Women In Property Case Study: Caroline Johnstone
01 Mar 2016

Following several years working in the banking sector, Caroline Johnstone decided to follow her passion and peruse a new career in the property industry that she enjoys to this day.

Caroline (32) is now Group Sustainability Manager at Galliford Try, the parent company of award-winning national housebuilder Linden Homes.

For one-and-a-half years she’s been based in Abingdon with wide-ranging responsibilities in her field including defining sustainability policies and strategy, ensuring legislative compliance, sharing best practice and running improvement initiatives.

Her route there wasn’t straightforward. She studied psychology at the University of Sheffield and, through the Mountbatten Institute, secured an internship in New York with investment bank UBS. She impressed, was offered a position there, and over the next five years worked in cities including London and Hong Kong.

“But it wasn’t something I was passionate about,” remembers Caroline. “I fell into it, really, and when the recession hit it made me question if it was the career I wanted. There were job losses at UBS and, although I kept mine, in the end I decided to leave.”

After six months travelling in Africa she returned to Oxford, where she still lives with her husband, this time with her sights refocussed on a fresh career in project management.

A master’s degree at Oxford Brookes University followed, in Project Management in the Built Environment, which included delivering a dissertation with the topic of sustainability at its heart.

Caroline explained: “I found a job on a construction and housebuilding company’s graduate scheme and although it was going back to being a graduate, it was a foot in the door. I discovered I preferred office-based work to site-based work and when the scheme was finished I was promoted to Sustainability Manager.”

Caroline’s story is the kind of achievement Linden Homes is trying to reproduce around the country through sponsoring the National Student Awards 2016: a search by the Association of Women in Property for the industry’s most promising student.

Being a woman in what is still a male-dominated industry hasn’t fazed Caroline. She said: “I honestly have had no issues with it. Instead, it’s just been important to have the right skills, work hard, and engage in teamwork – just like any good employee. I feel that when I’ve performed well and pushed myself it’s been recognised.”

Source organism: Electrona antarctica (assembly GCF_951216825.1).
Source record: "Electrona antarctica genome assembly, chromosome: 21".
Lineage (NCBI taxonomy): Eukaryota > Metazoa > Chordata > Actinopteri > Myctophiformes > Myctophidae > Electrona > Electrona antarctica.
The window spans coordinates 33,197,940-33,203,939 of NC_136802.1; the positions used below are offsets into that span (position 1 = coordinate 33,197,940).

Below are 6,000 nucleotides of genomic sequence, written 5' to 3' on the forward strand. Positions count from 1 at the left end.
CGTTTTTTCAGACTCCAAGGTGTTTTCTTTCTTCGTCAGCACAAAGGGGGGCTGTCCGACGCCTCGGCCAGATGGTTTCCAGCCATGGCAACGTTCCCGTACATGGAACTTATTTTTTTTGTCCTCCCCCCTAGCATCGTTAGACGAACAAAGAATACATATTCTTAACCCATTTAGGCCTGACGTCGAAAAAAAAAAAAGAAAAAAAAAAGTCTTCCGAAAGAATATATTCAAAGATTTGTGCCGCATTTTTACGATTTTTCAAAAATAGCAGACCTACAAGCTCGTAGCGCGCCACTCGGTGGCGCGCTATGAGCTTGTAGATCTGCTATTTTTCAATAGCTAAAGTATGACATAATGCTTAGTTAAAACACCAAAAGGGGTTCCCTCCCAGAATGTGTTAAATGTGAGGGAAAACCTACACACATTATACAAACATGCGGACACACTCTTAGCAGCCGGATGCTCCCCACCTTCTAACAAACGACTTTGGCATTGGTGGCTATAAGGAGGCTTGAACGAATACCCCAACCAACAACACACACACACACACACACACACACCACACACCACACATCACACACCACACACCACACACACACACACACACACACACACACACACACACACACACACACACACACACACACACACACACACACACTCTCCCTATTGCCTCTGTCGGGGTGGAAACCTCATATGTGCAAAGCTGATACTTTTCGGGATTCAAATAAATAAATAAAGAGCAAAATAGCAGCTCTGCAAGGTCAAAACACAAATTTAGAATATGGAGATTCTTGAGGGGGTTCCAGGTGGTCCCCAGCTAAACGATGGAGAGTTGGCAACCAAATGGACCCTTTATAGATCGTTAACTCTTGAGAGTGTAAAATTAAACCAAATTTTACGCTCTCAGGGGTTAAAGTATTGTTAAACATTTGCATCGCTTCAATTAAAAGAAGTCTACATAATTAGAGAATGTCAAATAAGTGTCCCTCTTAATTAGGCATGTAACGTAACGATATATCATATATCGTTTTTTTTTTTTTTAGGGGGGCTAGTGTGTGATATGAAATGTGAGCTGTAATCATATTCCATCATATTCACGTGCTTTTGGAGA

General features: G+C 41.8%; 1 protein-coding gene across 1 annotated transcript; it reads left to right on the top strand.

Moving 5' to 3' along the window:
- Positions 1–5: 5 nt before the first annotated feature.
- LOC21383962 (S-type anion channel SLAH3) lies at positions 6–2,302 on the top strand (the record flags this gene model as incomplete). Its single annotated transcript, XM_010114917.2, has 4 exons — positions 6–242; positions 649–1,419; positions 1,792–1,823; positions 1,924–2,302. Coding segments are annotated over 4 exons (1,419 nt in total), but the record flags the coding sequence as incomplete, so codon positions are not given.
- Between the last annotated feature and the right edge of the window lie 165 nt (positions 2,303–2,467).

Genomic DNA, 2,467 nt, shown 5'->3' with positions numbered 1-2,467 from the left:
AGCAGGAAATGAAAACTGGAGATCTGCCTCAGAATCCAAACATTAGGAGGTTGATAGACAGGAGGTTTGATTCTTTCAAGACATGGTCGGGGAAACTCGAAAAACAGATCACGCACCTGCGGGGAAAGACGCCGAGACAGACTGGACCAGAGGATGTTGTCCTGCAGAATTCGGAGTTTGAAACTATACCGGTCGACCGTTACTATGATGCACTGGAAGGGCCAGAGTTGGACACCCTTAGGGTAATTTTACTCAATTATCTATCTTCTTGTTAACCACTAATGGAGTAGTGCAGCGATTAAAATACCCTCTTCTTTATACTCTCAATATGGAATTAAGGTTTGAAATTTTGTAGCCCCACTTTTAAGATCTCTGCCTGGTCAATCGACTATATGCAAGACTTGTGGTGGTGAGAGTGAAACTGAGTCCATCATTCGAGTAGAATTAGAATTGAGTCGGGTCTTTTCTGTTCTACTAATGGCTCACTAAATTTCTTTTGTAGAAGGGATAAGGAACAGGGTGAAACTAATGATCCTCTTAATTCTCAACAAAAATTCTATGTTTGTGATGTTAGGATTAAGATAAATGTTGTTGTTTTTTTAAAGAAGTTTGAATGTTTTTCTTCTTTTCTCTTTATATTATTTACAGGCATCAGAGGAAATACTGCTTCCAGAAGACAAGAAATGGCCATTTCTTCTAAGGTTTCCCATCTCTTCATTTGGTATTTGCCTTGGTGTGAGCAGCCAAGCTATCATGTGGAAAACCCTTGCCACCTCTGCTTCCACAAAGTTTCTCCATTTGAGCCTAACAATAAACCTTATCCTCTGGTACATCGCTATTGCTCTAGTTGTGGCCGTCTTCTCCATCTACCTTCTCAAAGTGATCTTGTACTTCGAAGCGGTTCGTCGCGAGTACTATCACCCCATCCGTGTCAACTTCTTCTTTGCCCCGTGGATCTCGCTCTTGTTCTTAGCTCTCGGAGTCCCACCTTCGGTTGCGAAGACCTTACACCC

She points to comments by Sheryl Sandberg, now the chief operating officer at Facebook, who argued that women often underestimate their abilities, with the result that there are fewer female business leaders.

In fact, Caroline believes that the property industry, with its culture of continual skills development by learning on the job, is well suited to women by providing opportunities to learn and gain the confidence to take on fresh opportunities.

“There’s a supportive network among women too,” she adds. “I am quite passionate about the whole diversity agenda myself; we all have to work together. It gives you different outlooks, which add value to any organisation.

“There is the need for technical skills in property, but a lot of it is also around the softer skills, like communications and teamwork. Women have a massive amount to offer.”

Andrew Richards, Linden Homes Group managing director, said: “Caroline came to Linden Homes from a very different industry but has learned her skills and now plays an important professional role in our organisation.

“I think Caroline shows the opportunities that are open to women; not just the jobs that are available but also the training, development and range of choices. Women have a huge amount to offer the property industry and we can’t afford to miss out.”


Media can contact Tracy Mannion, Claire Cathersides, Emma Cox or Kelly Ward at Remarkable Content on 01962 893893 for more information, images and interviews with Linden Homes.

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